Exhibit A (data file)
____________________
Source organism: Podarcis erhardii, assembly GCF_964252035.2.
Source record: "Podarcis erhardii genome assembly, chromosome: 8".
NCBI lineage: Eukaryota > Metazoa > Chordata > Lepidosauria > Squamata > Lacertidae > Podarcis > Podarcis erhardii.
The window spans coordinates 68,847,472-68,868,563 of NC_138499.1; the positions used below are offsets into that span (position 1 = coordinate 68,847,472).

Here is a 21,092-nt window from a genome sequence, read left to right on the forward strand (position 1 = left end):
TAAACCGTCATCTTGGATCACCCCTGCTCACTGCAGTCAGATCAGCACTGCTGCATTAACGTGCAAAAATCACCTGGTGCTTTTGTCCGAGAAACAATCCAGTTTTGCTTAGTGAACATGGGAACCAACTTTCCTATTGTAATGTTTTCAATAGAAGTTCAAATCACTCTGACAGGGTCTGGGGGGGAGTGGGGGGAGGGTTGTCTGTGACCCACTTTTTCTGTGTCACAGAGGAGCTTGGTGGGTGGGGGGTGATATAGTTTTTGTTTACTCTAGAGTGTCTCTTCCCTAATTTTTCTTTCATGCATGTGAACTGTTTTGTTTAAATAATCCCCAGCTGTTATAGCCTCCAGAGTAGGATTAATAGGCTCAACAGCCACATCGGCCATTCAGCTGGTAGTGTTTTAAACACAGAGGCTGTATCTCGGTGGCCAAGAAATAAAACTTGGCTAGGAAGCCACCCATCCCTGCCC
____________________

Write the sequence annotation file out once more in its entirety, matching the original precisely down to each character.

Source organism: Podarcis erhardii, assembly GCF_964252035.2.
Source record: "Podarcis erhardii genome assembly, chromosome: 8".
NCBI lineage: Eukaryota > Metazoa > Chordata > Lepidosauria > Squamata > Lacertidae > Podarcis > Podarcis erhardii.
The window spans coordinates 68,847,472-68,868,563 of NC_138499.1; the positions used below are offsets into that span (position 1 = coordinate 68,847,472).

Here is a 21,092-nt window from a genome sequence, read left to right on the forward strand (position 1 = left end):
TAAACCGTCATCTTGGATCACCCCTGCTCACTGCAGTCAGATCAGCACTGCTGCATTAACGTGCAAAAATCACCTGGTGCTTTTGTCCGAGAAACAATCCAGTTTTGCTTAGTGAACATGGGAACCAACTTTCCTATTGTAATGTTTTCAATAGAAGTTCAAATCACTCTGACAGGGTCTGGGGGGGAGTGGGGGGAGGGTTGTCTGTGACCCACTTTTTCTGTGTCACAGAGGAGCTTGGTGGGTGGGGGGTGATATAGTTTTTGTTTACTCTAGAGTGTCTCTTCCCTAATTTTTCTTTCATGCATGTGAACTGTTTTGTTTAAATAATCCCCAGCTGTTATAGCCTCCAGAGTAGGATTAATAGGCTCAACAGCCACATCGGCCATTCAGCTGGTAGTGTTTTAAACACAGAGGCTGTATCTCGGTGGCCAAGAAATAAAACTTGGCTAGGAAGCCACCCATCCCTGCCC